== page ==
Patients and people requiring pastoral care in general, struggle to make sense of these difficult situations. They are deeply affected by what is happening to them. Cognition is altered and information based communication is frustrated.

Unless the medico or the theologian learns to speak the language of the sufferer effectively, communication is scrambled by the sufferer’s inability to hear clearly, as they are trapped behind the “shattered windshield”.

How do we learn to communicate with those who are struggling behind the shattered windshield?

A team working with palliative care patients concluded that a sensory model of spiritual care worked best,[i] expressed through hearing, sight, speech, touch and presence.

The authors of the article describe effective communication as an embodied experience that engages all the senses of both the professional, and the patient.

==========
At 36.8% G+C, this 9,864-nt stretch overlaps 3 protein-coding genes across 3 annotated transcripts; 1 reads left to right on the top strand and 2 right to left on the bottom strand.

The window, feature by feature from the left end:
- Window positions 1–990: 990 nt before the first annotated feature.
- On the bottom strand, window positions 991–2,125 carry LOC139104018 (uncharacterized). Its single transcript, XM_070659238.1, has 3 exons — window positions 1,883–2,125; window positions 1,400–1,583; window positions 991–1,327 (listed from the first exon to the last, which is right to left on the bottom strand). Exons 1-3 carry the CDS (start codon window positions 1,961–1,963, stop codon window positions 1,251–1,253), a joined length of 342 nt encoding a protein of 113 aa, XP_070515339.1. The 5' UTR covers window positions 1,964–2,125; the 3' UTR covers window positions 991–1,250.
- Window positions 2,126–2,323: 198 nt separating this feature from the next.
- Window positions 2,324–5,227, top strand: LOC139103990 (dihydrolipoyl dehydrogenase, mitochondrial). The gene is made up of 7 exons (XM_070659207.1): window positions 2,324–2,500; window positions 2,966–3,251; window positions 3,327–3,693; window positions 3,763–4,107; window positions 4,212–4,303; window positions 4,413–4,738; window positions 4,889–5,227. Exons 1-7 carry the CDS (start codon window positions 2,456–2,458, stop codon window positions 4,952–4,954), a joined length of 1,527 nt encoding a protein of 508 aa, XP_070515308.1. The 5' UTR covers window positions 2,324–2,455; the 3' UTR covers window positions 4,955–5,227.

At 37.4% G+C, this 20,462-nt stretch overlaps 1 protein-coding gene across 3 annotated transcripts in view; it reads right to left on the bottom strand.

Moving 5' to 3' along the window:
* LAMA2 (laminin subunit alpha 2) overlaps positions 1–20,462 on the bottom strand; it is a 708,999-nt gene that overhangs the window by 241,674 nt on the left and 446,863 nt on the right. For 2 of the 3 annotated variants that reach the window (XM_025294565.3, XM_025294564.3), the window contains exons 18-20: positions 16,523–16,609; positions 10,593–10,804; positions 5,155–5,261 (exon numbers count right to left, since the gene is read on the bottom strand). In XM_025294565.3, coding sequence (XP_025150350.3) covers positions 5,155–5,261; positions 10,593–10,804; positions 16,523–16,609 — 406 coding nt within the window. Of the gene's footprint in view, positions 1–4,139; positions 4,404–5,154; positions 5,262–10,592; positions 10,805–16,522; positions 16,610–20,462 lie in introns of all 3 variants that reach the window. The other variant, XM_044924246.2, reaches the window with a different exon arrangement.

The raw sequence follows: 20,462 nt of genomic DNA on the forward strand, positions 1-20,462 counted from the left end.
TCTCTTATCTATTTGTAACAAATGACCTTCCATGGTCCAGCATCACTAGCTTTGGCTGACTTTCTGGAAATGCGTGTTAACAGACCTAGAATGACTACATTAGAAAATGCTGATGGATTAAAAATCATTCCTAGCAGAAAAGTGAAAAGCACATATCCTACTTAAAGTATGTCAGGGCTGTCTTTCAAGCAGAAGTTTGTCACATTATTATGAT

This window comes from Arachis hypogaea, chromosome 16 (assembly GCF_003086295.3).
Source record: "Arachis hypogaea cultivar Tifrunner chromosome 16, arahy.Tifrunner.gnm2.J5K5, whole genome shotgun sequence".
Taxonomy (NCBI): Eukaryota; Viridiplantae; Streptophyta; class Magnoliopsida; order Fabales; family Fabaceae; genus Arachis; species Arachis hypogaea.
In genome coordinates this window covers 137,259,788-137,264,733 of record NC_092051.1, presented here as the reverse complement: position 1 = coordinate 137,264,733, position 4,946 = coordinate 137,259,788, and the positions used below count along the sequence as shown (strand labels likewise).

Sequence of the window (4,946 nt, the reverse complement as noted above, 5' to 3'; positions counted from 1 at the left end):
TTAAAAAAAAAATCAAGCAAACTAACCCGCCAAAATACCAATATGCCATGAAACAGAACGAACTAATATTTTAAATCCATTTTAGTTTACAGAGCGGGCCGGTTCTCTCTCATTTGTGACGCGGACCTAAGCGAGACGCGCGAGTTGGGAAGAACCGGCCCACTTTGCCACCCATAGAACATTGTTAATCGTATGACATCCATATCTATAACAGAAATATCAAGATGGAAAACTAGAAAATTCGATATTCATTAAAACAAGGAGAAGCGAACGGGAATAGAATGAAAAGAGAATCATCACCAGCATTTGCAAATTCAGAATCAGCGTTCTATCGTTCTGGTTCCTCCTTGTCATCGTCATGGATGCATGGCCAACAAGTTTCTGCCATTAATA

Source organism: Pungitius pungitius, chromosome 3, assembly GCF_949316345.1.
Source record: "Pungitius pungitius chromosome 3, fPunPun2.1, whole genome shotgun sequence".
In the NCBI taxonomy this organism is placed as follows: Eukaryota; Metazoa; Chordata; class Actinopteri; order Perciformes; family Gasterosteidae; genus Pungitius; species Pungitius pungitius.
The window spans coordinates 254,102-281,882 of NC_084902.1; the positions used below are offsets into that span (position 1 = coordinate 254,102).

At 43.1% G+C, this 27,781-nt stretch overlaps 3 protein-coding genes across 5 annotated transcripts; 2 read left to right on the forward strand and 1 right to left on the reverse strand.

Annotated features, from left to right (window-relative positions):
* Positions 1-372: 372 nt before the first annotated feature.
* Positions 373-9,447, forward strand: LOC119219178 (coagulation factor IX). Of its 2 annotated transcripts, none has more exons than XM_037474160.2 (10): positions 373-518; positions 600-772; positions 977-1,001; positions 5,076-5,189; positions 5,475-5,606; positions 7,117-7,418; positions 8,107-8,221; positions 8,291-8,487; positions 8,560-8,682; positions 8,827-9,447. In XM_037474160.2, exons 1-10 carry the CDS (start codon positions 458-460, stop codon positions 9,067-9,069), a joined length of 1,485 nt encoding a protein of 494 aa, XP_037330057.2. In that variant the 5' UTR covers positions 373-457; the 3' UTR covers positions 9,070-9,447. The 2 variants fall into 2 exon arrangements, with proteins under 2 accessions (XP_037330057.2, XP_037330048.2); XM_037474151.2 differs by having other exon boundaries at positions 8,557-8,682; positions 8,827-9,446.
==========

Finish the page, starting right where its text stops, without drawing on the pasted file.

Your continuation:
They describe hearing as listening intuitively, by paying particular attention to the tone of the conversation, the silences and the subtext. Deep listening requires humility and being alert to the possibility of hearing but not understanding.

They described sight as seeing soulfully, that is seeing the whole person ─ someone who bears God’s image ─ a person with dignity and a person who has a history and a narrative before I entered their life. Soulful sight takes in a person’s surroundings, their relationships and connections, it is not only see, but perceive.